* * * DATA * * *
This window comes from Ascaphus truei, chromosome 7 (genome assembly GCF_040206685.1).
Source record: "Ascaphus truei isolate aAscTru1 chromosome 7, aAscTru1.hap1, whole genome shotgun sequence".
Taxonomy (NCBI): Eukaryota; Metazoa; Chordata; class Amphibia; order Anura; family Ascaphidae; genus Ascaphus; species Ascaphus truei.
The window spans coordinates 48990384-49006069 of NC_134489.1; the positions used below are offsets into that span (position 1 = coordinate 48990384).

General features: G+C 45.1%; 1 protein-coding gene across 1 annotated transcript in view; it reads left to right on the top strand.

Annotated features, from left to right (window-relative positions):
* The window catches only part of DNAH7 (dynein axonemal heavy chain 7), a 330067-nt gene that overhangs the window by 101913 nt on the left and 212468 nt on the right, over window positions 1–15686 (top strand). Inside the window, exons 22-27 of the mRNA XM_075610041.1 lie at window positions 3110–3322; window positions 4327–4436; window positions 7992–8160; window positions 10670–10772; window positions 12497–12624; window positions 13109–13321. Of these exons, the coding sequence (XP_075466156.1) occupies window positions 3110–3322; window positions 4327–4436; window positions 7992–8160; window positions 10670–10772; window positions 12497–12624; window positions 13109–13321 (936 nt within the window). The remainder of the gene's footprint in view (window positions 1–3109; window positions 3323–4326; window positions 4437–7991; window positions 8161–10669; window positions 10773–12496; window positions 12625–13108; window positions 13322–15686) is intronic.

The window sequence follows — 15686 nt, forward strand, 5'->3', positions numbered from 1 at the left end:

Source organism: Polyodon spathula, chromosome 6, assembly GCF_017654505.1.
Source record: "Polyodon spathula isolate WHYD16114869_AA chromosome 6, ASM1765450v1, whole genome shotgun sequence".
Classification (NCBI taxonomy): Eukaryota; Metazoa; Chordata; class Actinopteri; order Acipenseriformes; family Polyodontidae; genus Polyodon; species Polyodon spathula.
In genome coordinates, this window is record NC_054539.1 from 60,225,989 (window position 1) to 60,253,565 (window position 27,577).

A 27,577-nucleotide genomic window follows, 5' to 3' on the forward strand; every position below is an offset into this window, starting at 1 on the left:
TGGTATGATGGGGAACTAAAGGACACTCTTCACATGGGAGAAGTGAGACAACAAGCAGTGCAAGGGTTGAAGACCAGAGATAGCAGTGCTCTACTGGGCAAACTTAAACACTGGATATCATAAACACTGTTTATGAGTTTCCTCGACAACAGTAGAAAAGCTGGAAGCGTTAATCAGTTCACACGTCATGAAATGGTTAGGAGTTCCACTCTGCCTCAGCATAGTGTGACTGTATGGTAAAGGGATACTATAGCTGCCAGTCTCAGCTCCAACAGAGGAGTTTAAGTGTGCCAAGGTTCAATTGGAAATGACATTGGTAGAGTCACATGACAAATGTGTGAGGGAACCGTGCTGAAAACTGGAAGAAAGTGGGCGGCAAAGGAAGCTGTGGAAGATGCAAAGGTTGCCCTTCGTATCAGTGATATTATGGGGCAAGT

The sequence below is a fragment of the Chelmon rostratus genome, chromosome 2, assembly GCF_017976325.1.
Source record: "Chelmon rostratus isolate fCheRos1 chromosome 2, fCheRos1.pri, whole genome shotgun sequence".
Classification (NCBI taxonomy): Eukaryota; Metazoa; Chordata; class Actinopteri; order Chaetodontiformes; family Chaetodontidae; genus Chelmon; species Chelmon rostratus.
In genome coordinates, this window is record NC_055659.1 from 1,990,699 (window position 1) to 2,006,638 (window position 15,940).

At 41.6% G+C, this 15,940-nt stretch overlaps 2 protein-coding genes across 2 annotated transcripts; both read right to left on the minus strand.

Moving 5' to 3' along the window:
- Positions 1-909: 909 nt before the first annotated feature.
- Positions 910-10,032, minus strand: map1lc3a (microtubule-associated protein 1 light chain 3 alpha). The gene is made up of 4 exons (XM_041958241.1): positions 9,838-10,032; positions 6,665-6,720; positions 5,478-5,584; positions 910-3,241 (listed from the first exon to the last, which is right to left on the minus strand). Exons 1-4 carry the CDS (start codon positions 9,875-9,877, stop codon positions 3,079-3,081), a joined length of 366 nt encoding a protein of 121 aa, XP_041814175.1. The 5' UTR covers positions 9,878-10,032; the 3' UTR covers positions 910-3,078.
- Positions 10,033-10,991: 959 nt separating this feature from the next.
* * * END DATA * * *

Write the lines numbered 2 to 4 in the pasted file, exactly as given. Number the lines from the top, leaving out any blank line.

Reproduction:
Source record: "Ascaphus truei isolate aAscTru1 chromosome 7, aAscTru1.hap1, whole genome shotgun sequence".
Taxonomy (NCBI): Eukaryota; Metazoa; Chordata; class Amphibia; order Anura; family Ascaphidae; genus Ascaphus; species Ascaphus truei.
The window spans coordinates 48990384-49006069 of NC_134489.1; the positions used below are offsets into that span (position 1 = coordinate 48990384).